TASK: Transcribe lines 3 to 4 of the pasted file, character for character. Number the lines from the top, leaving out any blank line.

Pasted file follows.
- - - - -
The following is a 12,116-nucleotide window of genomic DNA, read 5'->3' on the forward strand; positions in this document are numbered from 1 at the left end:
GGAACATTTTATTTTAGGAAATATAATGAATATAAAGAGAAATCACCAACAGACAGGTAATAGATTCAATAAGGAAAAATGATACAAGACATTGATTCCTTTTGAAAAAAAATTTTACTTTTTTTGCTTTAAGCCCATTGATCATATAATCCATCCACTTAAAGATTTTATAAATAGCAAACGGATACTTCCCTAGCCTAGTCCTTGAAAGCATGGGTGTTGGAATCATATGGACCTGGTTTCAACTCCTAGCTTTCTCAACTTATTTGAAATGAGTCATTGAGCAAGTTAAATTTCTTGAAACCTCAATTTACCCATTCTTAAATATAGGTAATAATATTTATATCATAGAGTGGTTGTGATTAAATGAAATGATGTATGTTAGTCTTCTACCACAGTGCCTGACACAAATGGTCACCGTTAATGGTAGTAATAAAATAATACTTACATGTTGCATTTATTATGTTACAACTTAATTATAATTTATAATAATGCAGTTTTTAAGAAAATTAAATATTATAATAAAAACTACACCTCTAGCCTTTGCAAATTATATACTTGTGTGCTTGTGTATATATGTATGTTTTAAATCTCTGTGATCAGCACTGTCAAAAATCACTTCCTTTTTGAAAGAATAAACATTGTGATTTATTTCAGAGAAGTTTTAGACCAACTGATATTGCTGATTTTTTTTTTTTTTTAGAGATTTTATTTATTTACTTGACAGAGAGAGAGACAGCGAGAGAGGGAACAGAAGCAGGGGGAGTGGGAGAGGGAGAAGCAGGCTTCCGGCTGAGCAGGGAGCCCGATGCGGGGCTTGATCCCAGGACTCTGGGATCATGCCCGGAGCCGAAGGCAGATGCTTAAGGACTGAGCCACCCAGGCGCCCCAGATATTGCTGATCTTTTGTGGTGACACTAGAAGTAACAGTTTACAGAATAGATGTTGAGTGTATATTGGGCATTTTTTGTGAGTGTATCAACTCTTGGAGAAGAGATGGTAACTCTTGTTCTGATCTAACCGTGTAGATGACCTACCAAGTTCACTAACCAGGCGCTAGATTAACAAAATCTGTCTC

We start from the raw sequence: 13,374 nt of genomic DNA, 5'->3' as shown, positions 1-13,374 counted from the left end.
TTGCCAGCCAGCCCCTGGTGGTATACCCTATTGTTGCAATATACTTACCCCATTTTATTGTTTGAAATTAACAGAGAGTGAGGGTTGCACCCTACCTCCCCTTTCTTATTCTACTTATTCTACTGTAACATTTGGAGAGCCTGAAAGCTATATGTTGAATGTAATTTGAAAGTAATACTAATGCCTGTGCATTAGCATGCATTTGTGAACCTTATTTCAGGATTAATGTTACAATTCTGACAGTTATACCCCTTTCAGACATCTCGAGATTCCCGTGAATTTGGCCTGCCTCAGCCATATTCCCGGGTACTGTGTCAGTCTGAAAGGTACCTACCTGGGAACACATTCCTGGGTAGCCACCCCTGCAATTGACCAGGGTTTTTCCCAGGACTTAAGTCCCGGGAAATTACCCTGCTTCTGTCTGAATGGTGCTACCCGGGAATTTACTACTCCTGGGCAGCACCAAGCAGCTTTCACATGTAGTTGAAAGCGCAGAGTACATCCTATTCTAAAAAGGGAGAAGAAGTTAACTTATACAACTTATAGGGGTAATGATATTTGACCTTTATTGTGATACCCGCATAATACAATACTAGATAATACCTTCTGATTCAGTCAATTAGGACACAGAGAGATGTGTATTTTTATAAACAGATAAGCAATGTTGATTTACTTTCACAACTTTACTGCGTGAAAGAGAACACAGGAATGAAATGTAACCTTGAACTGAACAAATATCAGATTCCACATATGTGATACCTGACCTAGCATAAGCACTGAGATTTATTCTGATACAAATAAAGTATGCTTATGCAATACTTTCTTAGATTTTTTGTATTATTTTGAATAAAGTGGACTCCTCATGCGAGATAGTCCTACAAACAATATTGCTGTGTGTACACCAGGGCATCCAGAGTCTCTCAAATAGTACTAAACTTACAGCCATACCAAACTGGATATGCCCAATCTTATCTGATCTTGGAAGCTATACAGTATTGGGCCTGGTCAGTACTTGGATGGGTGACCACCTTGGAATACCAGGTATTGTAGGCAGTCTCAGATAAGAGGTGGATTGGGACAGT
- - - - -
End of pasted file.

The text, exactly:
We start from the raw sequence: 13,374 nt of genomic DNA, 5'->3' as shown, positions 1-13,374 counted from the left end.
TTGCCAGCCAGCCCCTGGTGGTATACCCTATTGTTGCAATATACTTACCCCATTTTATTGTTTGAAATTAACAGAGAGTGAGGGTTGCACCCTACCTCCCCTTTCTTATTCTACTTATTCTACTGTAACATTTGGAGAGCCTGAAAGCTATATGTTGAATGTAATTTGAAAGTAATACTAATGCCTGTGCATTAGCATGCATTTGTGAACCTTATTTCAGGATTAATGTTACAATTCTGACAGTTATACCCCTTTCAGACATCTCGAGATTCCCGTGAATTTGGCCTGCCTCAGCCATATTCCCGGGTACTGTGTCAGTCTGAAAGGTACCTACCTGGGAACACATTCCTGGGTAGCCACCCCTGCAATTGACCAGGGTTTTTCCCAGGACTTAAGTCCCGGGAAATTACCCTGCTTCTGTCTGAATGGTGCTACCCGGGAATTTACTACTCCTGGGCAGCACCAAGCAGCTTTCACATGTAGTTGAAAGCGCAGAGTACATCCTATTCTAAAAAGGGAGAAGAAGTTAACTTATACAACTTATAGGGGTAATGATATTTGACCTTTATTGTGATACCCGCATAATACAATACTAGATAATACCTTCTGATTCAGTCAATTAGGACACAGAGAGATGTGTATTTTTATAAACAGATAAGCAATGTTGATTTACTTTCACAACTTTACTGCGTGAAAGAGAACACAGGAATGAAATGTAACCTTGAACTGAACAAATATCAGATTCCACATATGTGATACCTGACCTAGCATAAGCACTGAGATTTATTCTGATACAAATAAAGTATGCTTATGCAATACTTTCTTAGATTTTTTGTATTATTTTGAATAAAGTGGACTCCTCATGCGAGATAGTCCTACAAACAATATTGCTGTGTGTACACCAGGGCATCCAGAGTCTCTCAAATAGTACTAAACTTACAGCCATACCAAACTGGATATGCCCAATCTTATCTGATCTTGGAAGCTATACAGTATTGGGCCTGGTCAGTACTTGGATGGGTGACCACCTTGGAATACCAGGTATTGTAGGCAGTCTCAGATAAGAGGTGGATTGGGACAGT